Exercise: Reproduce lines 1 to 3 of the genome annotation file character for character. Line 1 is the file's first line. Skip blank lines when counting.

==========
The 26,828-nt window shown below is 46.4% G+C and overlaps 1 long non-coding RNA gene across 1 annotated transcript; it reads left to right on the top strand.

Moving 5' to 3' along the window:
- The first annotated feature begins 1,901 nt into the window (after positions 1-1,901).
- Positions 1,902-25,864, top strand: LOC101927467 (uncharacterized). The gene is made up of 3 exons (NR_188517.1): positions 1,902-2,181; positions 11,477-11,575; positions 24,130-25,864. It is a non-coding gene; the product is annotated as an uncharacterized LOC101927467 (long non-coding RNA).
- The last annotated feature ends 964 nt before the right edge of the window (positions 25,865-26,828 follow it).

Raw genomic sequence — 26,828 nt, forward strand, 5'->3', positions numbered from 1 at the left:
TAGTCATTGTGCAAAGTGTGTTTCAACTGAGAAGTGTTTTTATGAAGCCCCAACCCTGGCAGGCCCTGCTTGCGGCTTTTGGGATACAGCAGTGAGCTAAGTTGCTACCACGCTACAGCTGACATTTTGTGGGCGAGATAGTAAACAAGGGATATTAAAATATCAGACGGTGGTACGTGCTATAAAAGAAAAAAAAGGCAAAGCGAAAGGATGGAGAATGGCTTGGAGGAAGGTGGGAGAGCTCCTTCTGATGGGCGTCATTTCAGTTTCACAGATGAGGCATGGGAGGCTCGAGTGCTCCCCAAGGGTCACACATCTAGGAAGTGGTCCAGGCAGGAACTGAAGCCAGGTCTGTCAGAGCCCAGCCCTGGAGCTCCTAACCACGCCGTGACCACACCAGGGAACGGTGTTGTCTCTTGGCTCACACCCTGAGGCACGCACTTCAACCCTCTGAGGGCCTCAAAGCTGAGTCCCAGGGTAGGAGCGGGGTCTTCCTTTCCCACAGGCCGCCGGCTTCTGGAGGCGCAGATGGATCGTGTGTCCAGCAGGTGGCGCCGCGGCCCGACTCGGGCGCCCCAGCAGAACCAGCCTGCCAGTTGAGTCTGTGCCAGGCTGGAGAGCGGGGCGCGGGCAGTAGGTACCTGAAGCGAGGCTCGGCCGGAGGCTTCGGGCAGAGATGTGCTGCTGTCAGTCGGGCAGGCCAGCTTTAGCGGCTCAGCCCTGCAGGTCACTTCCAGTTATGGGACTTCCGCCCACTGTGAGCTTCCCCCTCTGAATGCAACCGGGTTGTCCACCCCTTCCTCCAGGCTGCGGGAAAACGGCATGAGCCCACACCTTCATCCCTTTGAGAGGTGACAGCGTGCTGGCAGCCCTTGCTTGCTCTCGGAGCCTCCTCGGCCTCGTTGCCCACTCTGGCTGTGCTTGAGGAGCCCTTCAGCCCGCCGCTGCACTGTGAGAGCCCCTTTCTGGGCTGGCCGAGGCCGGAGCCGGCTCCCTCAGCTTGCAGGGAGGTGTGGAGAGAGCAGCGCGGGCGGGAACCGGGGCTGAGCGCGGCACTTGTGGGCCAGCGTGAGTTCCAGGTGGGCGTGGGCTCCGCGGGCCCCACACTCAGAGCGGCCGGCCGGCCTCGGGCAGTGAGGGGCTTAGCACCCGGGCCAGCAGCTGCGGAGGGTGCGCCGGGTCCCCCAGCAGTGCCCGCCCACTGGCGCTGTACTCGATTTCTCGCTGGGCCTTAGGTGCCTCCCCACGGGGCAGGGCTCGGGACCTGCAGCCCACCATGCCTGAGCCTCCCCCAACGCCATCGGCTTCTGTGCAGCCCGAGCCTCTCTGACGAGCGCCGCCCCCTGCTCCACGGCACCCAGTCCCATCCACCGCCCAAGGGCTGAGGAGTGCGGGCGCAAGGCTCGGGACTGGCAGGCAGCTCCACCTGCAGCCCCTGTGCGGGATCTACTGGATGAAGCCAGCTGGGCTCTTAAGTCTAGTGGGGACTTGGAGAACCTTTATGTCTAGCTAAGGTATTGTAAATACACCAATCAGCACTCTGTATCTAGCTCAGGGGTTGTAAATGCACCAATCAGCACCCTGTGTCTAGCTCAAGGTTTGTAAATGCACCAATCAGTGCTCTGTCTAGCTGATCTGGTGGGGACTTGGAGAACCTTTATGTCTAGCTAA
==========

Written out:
The 26,828-nt window shown below is 46.4% G+C and overlaps 1 long non-coding RNA gene across 1 annotated transcript; it reads left to right on the top strand.

Moving 5' to 3' along the window:
- The first annotated feature begins 1,901 nt into the window (after positions 1-1,901).